At a ceremony in Oshawa, Ontario, Colin Carrie, Member of Parliament for Oshawa; Oshawa Mayor John Gray, and Mr. Pierre Santoni, VIA Rail's National Sales Director, announced VIA's plans for a new station with improved and expanded facilities. VIA estimates that it will invest as much as C$7 million for the new station and related improvements from recent capital funding for VIA announced by the Government of Canada. Of the project's total cost, $3 million will come from the government's Economic Action Plan.
"Investment in a new VIA
station for Oshawa will not only create new jobs and stimulate the economy but
also allow VIA to provide better service to its local customers," said MP
Carrie. "By investing in rail services and facilities such as those here in
Oshawa, our government is stimulating economic activity and job creation,
contributing to environmental sustainability and improving Canada’s passenger
rail system for years to come."
VIA’s Pierre Santoni added,
"The investments here in Oshawa and across our coast-to-coast route network
will create a top-notch passenger rail service. A rail service that is safe,
fast and sustainable. A rail service that is designed for Canadians in the 21st
century. We are delighted that the citizens of Oshawa are going to be a part of
this new era in rail travel."
VIA’s new Oshawa station
will be fully-accessible and adjacent to the existing building. VIA is
currently studying options for the design of the new station, with the final
design to be selected early next year. The new Oshawa station will replace a
structure originally built by the Canadian National Railway in the 1960s and
expanded by VIA in the 1990s.
C$300-million Kingston Subdivision Project will add sections of new main line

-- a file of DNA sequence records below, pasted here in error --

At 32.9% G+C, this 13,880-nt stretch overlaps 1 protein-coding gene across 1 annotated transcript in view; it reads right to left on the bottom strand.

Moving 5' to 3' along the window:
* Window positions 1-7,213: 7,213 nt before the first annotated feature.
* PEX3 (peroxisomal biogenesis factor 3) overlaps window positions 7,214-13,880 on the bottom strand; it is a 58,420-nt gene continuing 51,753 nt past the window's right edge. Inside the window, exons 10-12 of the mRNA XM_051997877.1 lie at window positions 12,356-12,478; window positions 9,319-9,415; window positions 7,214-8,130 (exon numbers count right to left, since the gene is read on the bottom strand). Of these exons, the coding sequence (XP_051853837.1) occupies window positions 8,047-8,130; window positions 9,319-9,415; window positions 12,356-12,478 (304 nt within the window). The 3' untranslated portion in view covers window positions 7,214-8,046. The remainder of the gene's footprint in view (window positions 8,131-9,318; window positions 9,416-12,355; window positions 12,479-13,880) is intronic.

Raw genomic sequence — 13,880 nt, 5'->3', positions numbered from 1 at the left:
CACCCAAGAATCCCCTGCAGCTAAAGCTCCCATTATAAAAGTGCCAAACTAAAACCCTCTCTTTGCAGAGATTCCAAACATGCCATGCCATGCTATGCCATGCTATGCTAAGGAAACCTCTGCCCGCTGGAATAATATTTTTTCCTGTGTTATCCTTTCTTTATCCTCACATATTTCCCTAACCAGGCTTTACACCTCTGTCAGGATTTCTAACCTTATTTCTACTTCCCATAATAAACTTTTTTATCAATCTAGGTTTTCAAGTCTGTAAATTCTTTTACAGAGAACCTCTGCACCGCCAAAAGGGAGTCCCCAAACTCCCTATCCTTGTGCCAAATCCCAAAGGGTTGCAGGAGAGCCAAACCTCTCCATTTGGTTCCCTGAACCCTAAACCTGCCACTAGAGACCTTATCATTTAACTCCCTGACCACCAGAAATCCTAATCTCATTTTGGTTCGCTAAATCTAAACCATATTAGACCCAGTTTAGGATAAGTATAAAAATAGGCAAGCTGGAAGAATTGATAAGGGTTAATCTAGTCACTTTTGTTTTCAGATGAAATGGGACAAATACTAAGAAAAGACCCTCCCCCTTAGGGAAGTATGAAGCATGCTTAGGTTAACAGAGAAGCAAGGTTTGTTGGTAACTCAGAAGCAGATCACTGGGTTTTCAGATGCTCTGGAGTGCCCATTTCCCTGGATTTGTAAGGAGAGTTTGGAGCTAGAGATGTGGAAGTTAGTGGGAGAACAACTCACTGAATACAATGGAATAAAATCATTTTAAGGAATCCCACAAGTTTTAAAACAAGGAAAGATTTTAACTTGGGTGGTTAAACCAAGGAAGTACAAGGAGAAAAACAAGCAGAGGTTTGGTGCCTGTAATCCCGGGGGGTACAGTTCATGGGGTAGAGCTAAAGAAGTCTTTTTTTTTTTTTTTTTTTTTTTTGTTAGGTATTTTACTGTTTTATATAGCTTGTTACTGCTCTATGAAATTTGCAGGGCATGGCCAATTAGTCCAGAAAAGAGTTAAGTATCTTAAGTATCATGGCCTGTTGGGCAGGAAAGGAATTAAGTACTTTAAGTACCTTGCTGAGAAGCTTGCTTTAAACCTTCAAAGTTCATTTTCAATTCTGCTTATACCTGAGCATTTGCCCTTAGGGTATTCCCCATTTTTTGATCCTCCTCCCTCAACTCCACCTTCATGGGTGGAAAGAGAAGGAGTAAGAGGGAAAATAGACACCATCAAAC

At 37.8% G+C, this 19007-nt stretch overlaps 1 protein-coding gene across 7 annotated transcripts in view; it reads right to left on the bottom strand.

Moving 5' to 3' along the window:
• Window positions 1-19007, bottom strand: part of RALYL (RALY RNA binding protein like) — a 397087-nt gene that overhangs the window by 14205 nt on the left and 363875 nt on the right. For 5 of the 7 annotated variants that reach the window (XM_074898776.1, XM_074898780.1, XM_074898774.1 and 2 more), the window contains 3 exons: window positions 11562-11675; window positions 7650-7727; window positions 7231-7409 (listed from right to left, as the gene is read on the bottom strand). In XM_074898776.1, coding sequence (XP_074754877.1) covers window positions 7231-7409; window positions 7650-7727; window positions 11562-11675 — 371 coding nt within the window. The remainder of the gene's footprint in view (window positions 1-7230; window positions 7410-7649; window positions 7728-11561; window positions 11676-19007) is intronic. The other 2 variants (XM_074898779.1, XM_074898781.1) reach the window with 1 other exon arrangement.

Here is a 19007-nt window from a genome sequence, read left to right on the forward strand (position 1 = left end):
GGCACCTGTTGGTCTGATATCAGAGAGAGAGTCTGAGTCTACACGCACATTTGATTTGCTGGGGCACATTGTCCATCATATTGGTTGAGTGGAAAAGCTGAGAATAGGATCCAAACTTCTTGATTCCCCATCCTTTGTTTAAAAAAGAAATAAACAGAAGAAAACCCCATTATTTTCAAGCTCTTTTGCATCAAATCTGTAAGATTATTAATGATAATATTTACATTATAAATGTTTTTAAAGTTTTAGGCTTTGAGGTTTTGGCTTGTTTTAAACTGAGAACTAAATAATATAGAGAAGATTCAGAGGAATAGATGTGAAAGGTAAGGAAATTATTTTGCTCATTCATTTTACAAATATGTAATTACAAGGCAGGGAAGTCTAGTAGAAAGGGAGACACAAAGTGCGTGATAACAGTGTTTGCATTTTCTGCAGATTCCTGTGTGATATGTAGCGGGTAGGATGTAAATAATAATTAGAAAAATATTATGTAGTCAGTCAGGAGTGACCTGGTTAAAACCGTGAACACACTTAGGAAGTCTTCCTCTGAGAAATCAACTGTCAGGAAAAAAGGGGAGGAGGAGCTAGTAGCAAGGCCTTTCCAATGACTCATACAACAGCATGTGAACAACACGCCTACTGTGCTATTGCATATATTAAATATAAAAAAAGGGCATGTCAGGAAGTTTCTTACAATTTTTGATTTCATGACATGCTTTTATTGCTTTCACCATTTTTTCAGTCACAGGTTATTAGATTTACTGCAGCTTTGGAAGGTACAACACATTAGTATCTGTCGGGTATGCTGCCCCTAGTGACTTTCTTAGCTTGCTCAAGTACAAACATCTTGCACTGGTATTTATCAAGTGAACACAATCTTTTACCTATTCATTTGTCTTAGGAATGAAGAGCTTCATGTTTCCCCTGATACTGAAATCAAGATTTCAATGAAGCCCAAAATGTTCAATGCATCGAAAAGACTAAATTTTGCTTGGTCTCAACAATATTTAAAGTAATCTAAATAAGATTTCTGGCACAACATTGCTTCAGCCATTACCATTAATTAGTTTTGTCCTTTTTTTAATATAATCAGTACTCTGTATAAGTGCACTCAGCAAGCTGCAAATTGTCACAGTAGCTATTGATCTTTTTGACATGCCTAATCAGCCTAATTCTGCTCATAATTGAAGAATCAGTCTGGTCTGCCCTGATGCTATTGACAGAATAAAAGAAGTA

track and will include rearranging the track layout in some locations to
increase safety, train frequency and service reliability. In Oshawa, this
involves adding one new main line track and a second platform, as well as
reconfiguring the track layout. This cannot be done while still making use of
the existing station.
"Oshawa’s connection with
and affection for the railways goes back to 1856, when the Grand Trunk’s first
train steamed into town," said Mayor Gray. "It brought with it so many
opportunities for this city to grow and prosper. I’m convinced these VIA projects
can and will do the same today."
VIA’s Oshawa Station
Project is linked with other work now or soon to be under way throughout the
Quebec-Windsor Corridor, which generates almost 90 percent of VIA’s ridership
and 75 percent of its revenue. In combination, these projects will allow for
increases in VIA train safety, frequencies, on-time performance, as well as
reductions in travel time.
Major upgrading work is
also under way on key elements of VIA’s locomotive and rolling stock fleets for
corridor, transcontinental and remote service. Other infrastructure projects
are aimed at improving service quality and cost efficiency at other points
across VIA’s coast-to-coast route network. These upgrades are part of an
unprecedented C$923 million capital investment in passenger rail modernization
and expansion by the Government of Canada that is stimulating job creation,
skills development and private sector activity across the country.